The Cadwell trip that got Surtees hooked on racing

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Talking with the great John Surtees recently was more than usually interesting as he began to reminisce about the dawn of his racing career. I’d asked him about his earliest significant memory of contact with the racing world, and it took him way back to the days when his father Jack was resuming his own racing activities for the first time since the pre-war years. John said: “I do recall seeing my first-ever motorcycle race, at Cadwell Park, I think at Easter, 1946. But it’s not only the racing I recall. It’s as much the journey there, and the whole weekend. Dad had a big American car – a Ford V8, I think – with two front seats and a dickie seat in the back. Our parents put my brother, sister and myself in there. Dad’s 596cc Norton sidecar combination was locked onto the tow-hitch behind and we drove all the way up from Shirley near Beckenham in South London to Cadwell in Lincolnshire, in the dickie seat, with a tarpaulin to pull over the top if it rained…

“When we got to Cadwell we pitched camp there for the weekend. We didn’t have the money for a hotel. And it was fantastic. Dad raced the combination with his passenger Frank Lillie – he’d been Dad’s passenger pre-war before serving as an RAF rear gunner. Perhaps that proved he was ideal for the job! They had a great battle with Eric Oliver. I loved everything I saw. And I was hooked.”

Within years John began winning races on solo motorcycles: “My first motorcycle road race win was in 1952 – at Aberdare Park in Wales, where they roped off the town park and let us get on with it around the parkland roads. They were narrow, everywhere there were things to hit – like trees and park benches – but that’s just the way it was then. I rode a 500cc Vincent Grey Flash I’d built up myself – I was an apprentice at Vincent’s then – and for the first time I felt that real flush of satisfaction at achieving a win. That made me want some more.”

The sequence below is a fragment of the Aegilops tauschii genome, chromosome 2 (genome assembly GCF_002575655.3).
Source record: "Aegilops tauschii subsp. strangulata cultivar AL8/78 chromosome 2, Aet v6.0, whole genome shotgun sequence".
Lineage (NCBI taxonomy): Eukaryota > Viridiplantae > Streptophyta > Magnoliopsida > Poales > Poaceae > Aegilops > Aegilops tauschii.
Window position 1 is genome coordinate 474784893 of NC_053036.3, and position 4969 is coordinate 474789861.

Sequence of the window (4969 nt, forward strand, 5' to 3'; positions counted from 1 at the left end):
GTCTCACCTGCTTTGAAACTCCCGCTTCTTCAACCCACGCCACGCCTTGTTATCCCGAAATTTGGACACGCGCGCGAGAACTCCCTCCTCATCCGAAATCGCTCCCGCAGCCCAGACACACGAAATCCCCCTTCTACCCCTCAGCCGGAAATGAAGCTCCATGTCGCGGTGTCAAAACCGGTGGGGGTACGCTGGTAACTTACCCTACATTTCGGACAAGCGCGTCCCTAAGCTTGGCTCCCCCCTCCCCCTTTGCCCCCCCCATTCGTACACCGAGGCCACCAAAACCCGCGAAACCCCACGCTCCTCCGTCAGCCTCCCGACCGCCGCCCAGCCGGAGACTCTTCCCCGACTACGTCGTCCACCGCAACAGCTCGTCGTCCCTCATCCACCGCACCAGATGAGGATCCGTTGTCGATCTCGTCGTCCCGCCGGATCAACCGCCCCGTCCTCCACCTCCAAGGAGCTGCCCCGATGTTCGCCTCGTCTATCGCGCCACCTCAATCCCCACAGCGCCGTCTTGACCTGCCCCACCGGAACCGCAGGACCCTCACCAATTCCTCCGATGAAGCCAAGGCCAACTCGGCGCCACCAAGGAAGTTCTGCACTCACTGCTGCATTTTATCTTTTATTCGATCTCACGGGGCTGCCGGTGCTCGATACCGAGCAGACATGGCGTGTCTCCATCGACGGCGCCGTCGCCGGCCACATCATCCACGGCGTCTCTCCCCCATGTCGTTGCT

More came with the added accomplishments of four 500cc and three 350cc World Championship wins on two wheels, between 1956-1960, plus the 1964 Formula 1 Drivers’ World Championship for Ferrari. Riding MVs for the great Italian marque he admits that Count Agusta’s team had not been his first choice: “Every competitor wants to ride or drive the best – Gilera was the best in the 1950s, but they already had the World Champion, Geoff Duke, so they didn’t need the young me.” But in Italy with MV Agusta he became revered as Il Grande John – ‘John the Great’ – and the Italian GP at Monza on two wheels and four became very special for him. When Mike Hailwood drove his works Surtees TS9B there in 1972 against Emerson Fittipaldi’s Lotus 72, John still reckons Mike could easily have won if only a tuppeny-ha’penny spring clip securing the engine airbox had not parted. Mike lost the airbox, and 2-300rpm off his engine’s all-important top end. “But that’s racing…” John philosophises, and ‘Mike the Bike’ still finished second.

Perhaps a more frustrating Italian GP for John – other than his Ferrari 1512 clutch failure on the startline in 1965 – was his Honda RA301 experience at Monza in ’68, the year after he’d won there in the famous hybrid ‘Hondola’. “We could and should have won that one. The car was going well with pace in reserve. I was behind Chris Amon’s Ferrari as he went into the Lesmos, and he hit the switch to actuate his adjustable rear wing and the hydraulic circuit popped. It sprayed fluid all over his rear tyres which sent him off into the trees, and I spun like a top on the oil and wound up against the barrier. Adjustable wings were banned soon after…”

‘John the Great’s’ stature stands – so far as I’m concerned – even higher these days since he and his wife Jane lost their son Henry in the tragic Brands Hatch accident of ’09, and they’ve ridden this horrific blow with grace and compassion for other head injury victims. At the time of writing their Henry Surtees Foundation is awaiting charitable status, but once confirmed do consider donating…

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